Wednesday, April 13, 2011

Agora – Alejandro Amenabar – Hypatia of Alexandria

I caught an interesting flick on cable the other night.  It is called Agora (2009), (the Greek name for the Latin word Forum).  Set around the year 391 A.D., it is about the last days of paganism in the historic city of Alexandria in Egypt.

While it plays tricks with history, it is a beautifully filmed cinematic wonder, but not quite in the league with past big Hollywood blockbusters like Ben Hur and Cleopatra.  But close.

The grittiness of the sand and sun in Egypt is everywhere in this film.  And even if the Agora or Forum with its public buildings, markets and temples are probably made of paper mache, the sense of recreating these buildings is itself a refreshing attempt to reenact ancient history.   One has to wonder how much of this movie set is real and temporarily built and how much is computer aided design illusion.

While the set satisfies me as to accuracy, the history depicted in the film is questionable.

Because real history back then comes down to us in sparse pieces, historians have speculated and added to those sparse fragments to paint a picture that can be interpreted in many ways and at different times in history.

The film is directed by Chilean/Spanish director Alejandro Amenabar, whose Oscar winning best foreign language film in 2005, The Sea Inside, was based on real life quadriplegic Ramon Sampedro’s almost thirty year struggle to have an assisted suicide.  That movie starred Javier Bardem in what I believe was his breakout role that got him his next big exposure in the American flick No Country for Old Men (2007).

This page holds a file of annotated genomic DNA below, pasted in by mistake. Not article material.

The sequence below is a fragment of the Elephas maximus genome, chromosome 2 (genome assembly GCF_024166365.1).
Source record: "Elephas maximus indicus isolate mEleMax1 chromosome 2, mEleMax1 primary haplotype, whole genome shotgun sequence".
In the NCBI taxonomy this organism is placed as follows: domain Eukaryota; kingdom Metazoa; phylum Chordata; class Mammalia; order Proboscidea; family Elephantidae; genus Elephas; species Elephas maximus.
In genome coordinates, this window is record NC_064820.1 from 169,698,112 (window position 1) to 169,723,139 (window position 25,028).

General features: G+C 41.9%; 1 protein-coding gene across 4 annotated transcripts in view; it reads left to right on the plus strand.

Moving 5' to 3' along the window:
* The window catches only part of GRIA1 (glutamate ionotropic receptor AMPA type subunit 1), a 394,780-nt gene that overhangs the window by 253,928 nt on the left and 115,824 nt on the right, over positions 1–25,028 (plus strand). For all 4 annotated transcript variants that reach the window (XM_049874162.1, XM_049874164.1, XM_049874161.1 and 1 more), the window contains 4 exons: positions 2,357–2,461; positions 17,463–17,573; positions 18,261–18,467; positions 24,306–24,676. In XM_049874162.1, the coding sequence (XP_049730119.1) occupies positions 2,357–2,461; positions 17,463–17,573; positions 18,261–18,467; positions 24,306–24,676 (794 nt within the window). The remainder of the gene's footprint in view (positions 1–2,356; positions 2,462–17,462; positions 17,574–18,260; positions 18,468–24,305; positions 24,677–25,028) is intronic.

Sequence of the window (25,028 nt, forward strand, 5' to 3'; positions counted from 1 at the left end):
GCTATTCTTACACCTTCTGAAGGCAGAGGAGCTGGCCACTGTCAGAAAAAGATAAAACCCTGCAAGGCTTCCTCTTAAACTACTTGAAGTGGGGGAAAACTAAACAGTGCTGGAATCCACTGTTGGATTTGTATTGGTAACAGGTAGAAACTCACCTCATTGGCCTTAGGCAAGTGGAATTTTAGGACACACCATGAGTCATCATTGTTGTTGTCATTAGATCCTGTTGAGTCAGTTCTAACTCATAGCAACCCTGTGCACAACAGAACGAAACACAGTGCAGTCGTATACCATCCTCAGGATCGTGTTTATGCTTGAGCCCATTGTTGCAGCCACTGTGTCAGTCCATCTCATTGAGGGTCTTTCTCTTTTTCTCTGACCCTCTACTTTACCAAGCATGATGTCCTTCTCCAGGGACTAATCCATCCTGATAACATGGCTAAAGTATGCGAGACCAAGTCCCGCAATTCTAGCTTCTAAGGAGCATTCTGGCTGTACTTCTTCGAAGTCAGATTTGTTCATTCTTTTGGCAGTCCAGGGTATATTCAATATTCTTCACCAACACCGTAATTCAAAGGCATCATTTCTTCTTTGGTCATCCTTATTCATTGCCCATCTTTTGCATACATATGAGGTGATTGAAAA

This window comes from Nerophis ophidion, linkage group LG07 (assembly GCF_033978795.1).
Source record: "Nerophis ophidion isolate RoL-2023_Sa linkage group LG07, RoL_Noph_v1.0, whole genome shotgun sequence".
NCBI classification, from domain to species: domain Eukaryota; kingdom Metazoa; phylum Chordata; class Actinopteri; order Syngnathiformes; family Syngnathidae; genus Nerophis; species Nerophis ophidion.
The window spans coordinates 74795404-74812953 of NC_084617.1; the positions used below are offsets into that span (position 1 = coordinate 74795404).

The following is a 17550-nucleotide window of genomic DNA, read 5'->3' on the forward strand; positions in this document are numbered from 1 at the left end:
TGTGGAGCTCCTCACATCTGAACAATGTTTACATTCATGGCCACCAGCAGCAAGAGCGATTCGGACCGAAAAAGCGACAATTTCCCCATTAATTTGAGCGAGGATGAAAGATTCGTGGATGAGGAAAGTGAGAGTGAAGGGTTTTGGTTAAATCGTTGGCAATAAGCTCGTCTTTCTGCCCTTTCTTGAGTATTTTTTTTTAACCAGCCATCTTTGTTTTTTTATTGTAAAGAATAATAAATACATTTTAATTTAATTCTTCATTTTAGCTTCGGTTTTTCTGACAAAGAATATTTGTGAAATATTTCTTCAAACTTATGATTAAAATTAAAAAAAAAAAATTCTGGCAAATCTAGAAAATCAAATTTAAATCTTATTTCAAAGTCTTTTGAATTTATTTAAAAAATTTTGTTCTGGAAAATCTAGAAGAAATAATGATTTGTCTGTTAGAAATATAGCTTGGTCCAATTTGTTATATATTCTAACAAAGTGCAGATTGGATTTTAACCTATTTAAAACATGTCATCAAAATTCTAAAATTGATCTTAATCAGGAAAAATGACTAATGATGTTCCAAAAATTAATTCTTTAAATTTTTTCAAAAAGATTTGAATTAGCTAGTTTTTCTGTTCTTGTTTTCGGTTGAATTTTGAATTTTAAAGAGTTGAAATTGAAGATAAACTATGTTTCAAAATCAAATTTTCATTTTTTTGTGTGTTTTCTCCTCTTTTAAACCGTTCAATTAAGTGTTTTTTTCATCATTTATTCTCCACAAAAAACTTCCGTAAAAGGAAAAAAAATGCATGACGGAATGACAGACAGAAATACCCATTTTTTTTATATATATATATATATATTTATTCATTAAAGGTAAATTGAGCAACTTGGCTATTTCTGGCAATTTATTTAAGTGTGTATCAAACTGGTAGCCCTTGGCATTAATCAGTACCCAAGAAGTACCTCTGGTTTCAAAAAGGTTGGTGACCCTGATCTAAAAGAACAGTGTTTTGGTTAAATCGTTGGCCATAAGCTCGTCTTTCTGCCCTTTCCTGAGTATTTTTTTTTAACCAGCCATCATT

Director Amenabar is openly gay in Spain.  I do not know if he is an atheist.

Much of the criticism of this movie Agora in the catholic blogosphere is shaped as “anti-Catholic”, presumably anti-Roman Catholic which is the predominate Christian sect in western Europe.  If anything it is framed as anti-Christian.  The pagans are now a minority in Alexandria in 391 and the Emperor in Constantinople outlaws all religions except Christianity.  You know what hits the fan.

There are of course riots.  Pagans against Christians and Christians against Jews in this final push for power of Constantine’s church here on this earth.

There is a certain anti-clericalism in movies made in Europe.  I am reminded of the German movie about the first female pope, Pope Joan (2009), or so the legend goes.

Agora is bent to show the final victory over the victory of the Christian faith over the disillusioned declining pagan faiths of the old Roman and Egyptian empires. 

Rather than do some scholarly history about what is what in 391 Alexandria, a lot of myth is repeated and no doubt a great deal of what the public might perceive in the historic female philosopher/mathematician Hypatia comes from modern sources such as the Atheist American Astronomer Carl Sagan in his TV series Cosmos in 1980. 
Cyril, the Archbishop of Alexandria, despised her because of her close friendship with the Roman governor, and because she was a symbol of learning and science, which were largely identified by the early Church with paganism. In great personal danger she continued to teach and publish, until, in the year 415, on her way to work she was set upon by a fanatical mob of Cyril's parishioners. They dragged her from her chariot, tore off her clothes, and, armed with abalone shells, flayed her flesh from her bones. Her remains were burned, her works obliterated, her name forgotten. Cyril was made a saint.(Sagan, p. 366)